Filipino Flavors | Cooking Reviews

A solid introduction to Filipino cuisine for those wanting to try something; for those interested in Filipino cooking, this guide is a useful and practical introduction; a fine collection for adventurous foodies and home cooks

Agbanlog, Liza. Quintessential Filipino Cooking: 75 Authentic and Classic Recipes of the Philippines. Page Street. Aug. 2018. 192p. photos. index. ISBN 9781624145483. pap. $21.99; ebk. ISBN 9781624145490. COOKING
In blogger Agbanlog’s (Salu-Salo.com) own words, this debut collection of ­Filipino recipes is meant to share her cooking with people in a new way. A few of the dishes, such as Lumpiang Shanghai, are found on her blog, but many are unique to the book, which is organized by meal type: pork, chicken, seafood, vegetable, rice or noodle, etc. Each of the approachable recipes includes a brief introduction with historical context; bright photographs are a bonus. Recipe and section titles are given in both Filipino and English, while the index also lists entries for each dish in both languages.
VERDICT A solid introduction to Filipino cuisine for those wanting to try something new, or possibly be reminded of their roots. Similar to the author’s blog, the straightforward recipes allow for novice cooks to follow along easily.—Dawn Lowe-Wincentsen, Oregon Inst. of Technology, Portland

Chio-Lauri, Jacqueline. The New Filipino Kitchen: Stories and Recipes from Around the Globe. Surrey: Agate. Sept. 2018. 248p. photos by Rowena Dumlao-Giardina. index. ISBN 9781572842588. $28; ebk. ISBN 9781572848207. COOKING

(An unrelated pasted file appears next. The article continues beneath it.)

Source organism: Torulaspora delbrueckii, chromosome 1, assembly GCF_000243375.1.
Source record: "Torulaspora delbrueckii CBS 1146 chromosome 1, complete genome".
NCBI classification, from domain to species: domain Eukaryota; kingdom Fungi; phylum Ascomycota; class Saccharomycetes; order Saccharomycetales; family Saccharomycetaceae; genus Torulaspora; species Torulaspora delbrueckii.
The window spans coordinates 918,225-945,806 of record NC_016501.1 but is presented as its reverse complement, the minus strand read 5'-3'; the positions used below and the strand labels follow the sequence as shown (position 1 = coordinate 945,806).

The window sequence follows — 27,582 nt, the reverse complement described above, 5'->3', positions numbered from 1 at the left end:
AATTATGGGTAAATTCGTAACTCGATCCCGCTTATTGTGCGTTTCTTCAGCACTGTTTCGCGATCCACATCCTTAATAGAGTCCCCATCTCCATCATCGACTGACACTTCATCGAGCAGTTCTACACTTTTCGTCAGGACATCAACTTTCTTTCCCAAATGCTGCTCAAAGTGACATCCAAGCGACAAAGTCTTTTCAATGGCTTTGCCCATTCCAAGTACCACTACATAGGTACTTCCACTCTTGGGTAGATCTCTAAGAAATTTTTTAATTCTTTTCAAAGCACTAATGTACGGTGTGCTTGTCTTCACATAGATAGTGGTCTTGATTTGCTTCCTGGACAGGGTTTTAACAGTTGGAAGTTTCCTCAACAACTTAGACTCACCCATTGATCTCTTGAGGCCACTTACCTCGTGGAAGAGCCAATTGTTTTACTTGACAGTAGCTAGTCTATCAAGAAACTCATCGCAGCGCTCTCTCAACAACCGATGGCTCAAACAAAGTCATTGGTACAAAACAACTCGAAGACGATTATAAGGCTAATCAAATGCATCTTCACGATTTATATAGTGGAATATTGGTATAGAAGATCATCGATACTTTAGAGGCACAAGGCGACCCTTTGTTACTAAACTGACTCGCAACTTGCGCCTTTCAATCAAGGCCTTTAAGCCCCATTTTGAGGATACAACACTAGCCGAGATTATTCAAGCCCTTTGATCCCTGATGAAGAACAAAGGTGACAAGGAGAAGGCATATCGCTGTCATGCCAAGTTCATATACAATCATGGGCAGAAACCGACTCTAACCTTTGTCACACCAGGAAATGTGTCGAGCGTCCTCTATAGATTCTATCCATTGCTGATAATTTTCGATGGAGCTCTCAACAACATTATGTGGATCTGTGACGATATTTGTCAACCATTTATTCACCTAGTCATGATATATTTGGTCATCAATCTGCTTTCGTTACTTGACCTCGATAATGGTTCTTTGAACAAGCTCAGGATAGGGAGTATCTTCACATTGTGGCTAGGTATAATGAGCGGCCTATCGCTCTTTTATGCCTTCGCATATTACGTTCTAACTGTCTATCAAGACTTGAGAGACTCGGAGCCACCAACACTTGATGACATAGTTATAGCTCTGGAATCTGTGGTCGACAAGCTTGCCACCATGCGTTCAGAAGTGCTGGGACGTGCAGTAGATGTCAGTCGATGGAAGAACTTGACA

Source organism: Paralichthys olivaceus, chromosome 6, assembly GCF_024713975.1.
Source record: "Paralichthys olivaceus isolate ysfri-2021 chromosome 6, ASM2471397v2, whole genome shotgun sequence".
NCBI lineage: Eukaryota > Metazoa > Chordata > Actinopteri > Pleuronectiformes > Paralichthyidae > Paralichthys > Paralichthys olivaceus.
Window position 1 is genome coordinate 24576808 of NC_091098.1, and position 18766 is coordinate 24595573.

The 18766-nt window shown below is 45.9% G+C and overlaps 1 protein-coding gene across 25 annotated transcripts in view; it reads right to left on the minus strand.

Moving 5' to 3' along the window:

Editor and restaurateur Chio-Lauri has compiled short stories and recipes designed for home cooks looking to expand their culinary repertoire and enjoy a taste of Filipino cuisine. The contributors, who range from writers to food workers, describe how Filipino food combines both Eastern and Western influences, and offer different recipes that are meaningful to them, including lumpia (egg rolls), kare-kare (oxtail stew with peanut sauce), and baked chicken adobo infused with coconut milk. The food can also be a fusion of Asian and Latin cuisines with a focus on seafood because of it being an island nation. Tips on where to find many of the ingredients used throughout are included, and many recipes are simplified for the home cook. The photographs by Dumlao-Giardina are exceptionally beautiful.
VERDICT For those interested in Filipino cooking, this guide is a useful and practical introduction and an excellent addition to any cook’s bookshelf.—Holly Skir, Broward Cty. Lib., FL

Ponseca, Nicole & Miguel Trinidad. I Am a Filipino: And This Is How We Cook. Artisan. Oct. 2018. 304p. photos. index. ISBN 9781579657673. $35; ebk. ISBN 9781579658823. COOKING
Founder Ponseca and chef Trinidad of the New York–based restaurants Maharlika and Jeepney take readers on a culinary journey to explore the flavors and cuisine of the Philippines. Pondering “why not Filipino Food?,” Ponseca details her desire to bring the cuisine to mainstream America, beginning with a ten-plus-year learning process that took her from restaurants to turo-turo shops, and Manhattan to Manila in search of authentic flavors. Starting with “Filipino Food 101,” the authors detail the cultural history of Filipino food and the influence of colonialism and regionality on flavors and methods. Sections are divided into Adobo and Kinilaw; Soups; Salads and Vegetables; Noodles and Dumplings; Spice and Burnt Coconut; Tomatoes and Tamales; Fatty, Fried, and Salty; Sweets; and Americana.
VERDICT A fine collection for adventurous foodies and home cooks. While some of the recipes may prove challenging, there is something for chefs of all levels. Filled with history and culture, this is a worthy addition to any cookbook collection.—Gricel Dominguez, Florida International Univ. Lib., Miami

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